Prosper Umoja project manager, Christopher Ruyenga made the disclosed on Wednesday during an event to mark the World Day Against Child Labour held in Chunya district, Mbeya region. This year’s theme according to the United Nations is ‘Children shouldn’t work in fields, but on dreams’.
The projects, implemented by Winrock International with the financial support from Eliminating Child Labour in Tobacco Growing Programme Foundation (ECCT) it works to end child labour in tobacco cultivating regions including Mbeya, Tabora and Songwe regions.
“We have been working with tobacco purchasing companies to control child labour in tobacco farms. We have so far managed to rescue 180 children and provided them with school uniforms and learning materials”, he noted.
He said through the project, a total of 180 women have been trained on entrepreneurship skills to enable them raise money for their children requirements.
Speaking on behalf of tobacco buyers, representative from TLTC Company, Fabian Kababi said they have resolved not to buy tobacco from farms that are attended by children.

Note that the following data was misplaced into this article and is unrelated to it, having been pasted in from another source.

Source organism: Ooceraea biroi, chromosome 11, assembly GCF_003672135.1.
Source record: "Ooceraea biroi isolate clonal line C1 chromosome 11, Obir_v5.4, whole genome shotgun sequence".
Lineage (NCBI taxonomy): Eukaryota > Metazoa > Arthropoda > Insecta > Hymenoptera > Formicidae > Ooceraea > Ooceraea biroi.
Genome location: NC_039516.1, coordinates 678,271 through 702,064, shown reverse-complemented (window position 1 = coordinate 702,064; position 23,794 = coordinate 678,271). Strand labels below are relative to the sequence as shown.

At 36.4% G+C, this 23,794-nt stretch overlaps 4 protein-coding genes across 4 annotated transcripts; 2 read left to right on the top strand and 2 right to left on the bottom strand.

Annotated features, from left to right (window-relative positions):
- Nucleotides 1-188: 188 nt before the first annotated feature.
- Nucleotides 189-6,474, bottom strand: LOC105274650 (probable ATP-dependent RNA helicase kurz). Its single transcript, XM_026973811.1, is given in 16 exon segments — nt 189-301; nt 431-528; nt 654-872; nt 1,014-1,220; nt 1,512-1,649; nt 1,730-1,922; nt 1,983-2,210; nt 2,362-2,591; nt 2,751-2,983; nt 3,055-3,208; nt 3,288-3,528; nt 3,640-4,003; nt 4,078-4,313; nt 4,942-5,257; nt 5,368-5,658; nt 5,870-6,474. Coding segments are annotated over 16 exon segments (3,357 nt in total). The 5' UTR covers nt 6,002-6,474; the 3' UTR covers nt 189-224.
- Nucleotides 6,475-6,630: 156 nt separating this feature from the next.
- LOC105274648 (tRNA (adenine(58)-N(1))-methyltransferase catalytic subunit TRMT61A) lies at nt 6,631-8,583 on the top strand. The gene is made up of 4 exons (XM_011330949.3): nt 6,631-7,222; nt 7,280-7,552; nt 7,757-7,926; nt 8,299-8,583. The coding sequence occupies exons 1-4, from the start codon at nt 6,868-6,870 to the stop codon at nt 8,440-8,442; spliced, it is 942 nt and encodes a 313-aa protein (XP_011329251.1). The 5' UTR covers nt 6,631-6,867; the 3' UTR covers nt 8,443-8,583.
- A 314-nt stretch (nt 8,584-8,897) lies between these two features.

He said the have educated farmers on the impact of involving children in tobacco farming, instead let them concentrate with studies for their better future.
Chunya District Commissioner, Eng Maryprisca Mahundi said legal measures will be taken against any farm owner who will employ children.
According to research conducted by the International Labour Organization (ILO), 218 million children under five years and those below 17 years are involved in child labour. The report indicates that 72.1 percent of the children work in various sectors within Sub-Sharan Africa.
ILO launched the World Day Against Child Labour in 2002 to focus attention on the global extent of child labour and the action and efforts needed to eliminate it.
The World Day brings together governments, employers and workers organizations, civil society, as well as millions of people from around the world to highlight the plight of child labourers and what can be done to help them.
According to ILO, although child labour occurs in almost every sector, seven out of every ten is in agriculture.